The main goal of LOL, said Wu, is to empower Oaklanders with skills from the past and present that lead to greater self-sufficiency. Right now, she added, few people know how to make most of the things we use every day — whether it’s an app, or a t-shirt — from scratch.

“People used to be able to make shirts at home, right?” she mulled. “You could spin the cotton and the wool, and dye it yourself. We are so far from that. Many items that you get, you have no idea who worked on this, how they were treated, and so on.

We want to give people the power to make a thing. Some of that is tech, and tech is really easy in some ways, because there is a lot open source. We could teach people how to do programming; we could teach people how to make maps; we could teach people how to do stuff that they’re used to seeing, but they’re not used to knowing how to put it together. The idea was to be a space where you could have more of a community focus. Like instead of having a shirt that’s made in eight countries, have something that’s made and grown in Oakland.”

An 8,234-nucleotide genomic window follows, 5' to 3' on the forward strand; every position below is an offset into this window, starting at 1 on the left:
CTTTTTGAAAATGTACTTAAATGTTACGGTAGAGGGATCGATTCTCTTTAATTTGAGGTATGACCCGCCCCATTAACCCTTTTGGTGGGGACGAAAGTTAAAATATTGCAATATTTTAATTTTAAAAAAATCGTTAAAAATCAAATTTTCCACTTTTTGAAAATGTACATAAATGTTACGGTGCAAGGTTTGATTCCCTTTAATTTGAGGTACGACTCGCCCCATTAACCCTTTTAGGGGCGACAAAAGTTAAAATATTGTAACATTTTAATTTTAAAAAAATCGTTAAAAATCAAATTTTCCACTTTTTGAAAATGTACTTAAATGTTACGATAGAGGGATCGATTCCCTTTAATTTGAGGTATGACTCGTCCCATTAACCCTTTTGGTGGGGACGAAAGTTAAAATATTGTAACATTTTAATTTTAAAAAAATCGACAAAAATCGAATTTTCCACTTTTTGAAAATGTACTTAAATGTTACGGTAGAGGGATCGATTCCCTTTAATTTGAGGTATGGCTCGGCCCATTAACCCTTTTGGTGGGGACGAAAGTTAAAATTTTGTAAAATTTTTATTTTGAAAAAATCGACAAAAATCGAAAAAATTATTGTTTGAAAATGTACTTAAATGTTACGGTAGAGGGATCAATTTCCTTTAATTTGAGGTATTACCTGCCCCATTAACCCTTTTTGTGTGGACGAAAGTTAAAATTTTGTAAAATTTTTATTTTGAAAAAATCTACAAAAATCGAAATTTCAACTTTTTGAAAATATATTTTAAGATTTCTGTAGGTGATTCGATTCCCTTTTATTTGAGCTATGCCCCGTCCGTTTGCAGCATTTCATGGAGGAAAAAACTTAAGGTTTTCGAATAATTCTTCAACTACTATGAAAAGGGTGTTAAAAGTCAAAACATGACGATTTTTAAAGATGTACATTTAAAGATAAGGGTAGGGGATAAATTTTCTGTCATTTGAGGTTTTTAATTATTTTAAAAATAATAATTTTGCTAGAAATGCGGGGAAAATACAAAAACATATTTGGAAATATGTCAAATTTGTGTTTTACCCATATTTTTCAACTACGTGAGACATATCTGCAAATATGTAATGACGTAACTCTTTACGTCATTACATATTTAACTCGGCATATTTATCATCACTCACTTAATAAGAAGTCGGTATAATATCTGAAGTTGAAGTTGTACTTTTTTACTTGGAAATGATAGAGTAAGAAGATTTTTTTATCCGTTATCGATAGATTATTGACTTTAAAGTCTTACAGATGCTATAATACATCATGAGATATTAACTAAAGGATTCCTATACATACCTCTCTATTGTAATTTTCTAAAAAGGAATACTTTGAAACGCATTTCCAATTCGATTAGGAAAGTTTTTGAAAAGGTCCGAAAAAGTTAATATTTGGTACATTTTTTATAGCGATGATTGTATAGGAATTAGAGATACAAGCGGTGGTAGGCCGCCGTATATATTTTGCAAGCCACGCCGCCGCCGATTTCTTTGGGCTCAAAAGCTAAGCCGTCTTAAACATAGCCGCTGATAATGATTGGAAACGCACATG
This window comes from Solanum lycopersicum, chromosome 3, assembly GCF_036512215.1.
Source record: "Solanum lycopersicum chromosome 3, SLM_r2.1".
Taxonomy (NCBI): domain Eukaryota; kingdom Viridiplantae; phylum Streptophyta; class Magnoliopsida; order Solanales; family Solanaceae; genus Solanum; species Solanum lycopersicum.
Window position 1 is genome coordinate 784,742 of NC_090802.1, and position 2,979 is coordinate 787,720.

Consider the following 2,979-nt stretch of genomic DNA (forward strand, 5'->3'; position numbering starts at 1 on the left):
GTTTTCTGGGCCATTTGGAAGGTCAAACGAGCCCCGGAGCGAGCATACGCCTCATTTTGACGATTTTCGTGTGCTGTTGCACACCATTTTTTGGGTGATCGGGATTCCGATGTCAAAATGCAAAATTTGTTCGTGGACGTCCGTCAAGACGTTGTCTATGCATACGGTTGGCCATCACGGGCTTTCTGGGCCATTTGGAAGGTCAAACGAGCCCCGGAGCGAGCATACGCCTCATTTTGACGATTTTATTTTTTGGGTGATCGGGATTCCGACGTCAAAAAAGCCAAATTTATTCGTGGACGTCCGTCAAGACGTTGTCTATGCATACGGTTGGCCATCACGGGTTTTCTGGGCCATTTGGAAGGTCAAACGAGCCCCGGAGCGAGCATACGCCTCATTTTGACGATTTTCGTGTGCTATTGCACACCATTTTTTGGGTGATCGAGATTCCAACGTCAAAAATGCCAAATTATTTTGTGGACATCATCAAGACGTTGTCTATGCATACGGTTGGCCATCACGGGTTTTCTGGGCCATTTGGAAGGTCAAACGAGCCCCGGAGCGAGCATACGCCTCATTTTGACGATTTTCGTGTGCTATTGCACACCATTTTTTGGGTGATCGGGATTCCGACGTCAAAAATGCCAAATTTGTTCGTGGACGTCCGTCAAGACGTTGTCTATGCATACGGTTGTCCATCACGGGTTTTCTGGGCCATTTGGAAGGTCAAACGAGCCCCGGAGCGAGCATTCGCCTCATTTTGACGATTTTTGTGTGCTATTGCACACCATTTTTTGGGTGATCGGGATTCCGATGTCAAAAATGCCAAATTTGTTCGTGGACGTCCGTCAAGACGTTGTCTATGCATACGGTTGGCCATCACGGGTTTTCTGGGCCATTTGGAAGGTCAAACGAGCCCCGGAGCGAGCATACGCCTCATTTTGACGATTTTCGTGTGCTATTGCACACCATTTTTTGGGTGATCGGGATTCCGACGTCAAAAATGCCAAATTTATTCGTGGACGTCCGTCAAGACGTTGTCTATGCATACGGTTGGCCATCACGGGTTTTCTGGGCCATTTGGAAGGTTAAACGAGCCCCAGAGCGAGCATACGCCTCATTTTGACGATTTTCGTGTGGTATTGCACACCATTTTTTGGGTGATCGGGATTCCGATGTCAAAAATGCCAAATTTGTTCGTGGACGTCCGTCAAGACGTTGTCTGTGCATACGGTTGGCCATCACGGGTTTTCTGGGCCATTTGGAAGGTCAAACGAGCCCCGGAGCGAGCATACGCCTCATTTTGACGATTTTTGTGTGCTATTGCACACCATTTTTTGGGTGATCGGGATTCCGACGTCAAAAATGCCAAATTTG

It’s ironic, she added: “A lot of people who have the skills to do things completely from scratch are the people who are not generally associated with the ‘maker’ community.”

LOL, Wu said, also hopes to turn hipster “maker” culture on its head by offering space, skills and support to low-income Oakland residents who had difficulty finding employment — like undocumented migrants or people coming home from prison — who could benefit from selling their wares in the store.

“‘Making’ is a re-branding of stuff that people have been doing since the dawn of humanity,” she said. “A lot of people who are ‘rediscovering’ things like fermentation or knitting are now selling things on Etsy, and they’re actually making a pretty good living. Yet, other people who have these skills, and haven’t had to ‘rediscover’ them — because they’re just part of their lives — are making way less money. We wanted to close that gap. We want to provide a space where people could start their own business, or learn about technologies for selling their own designs and work to a larger population. This is the big dream.”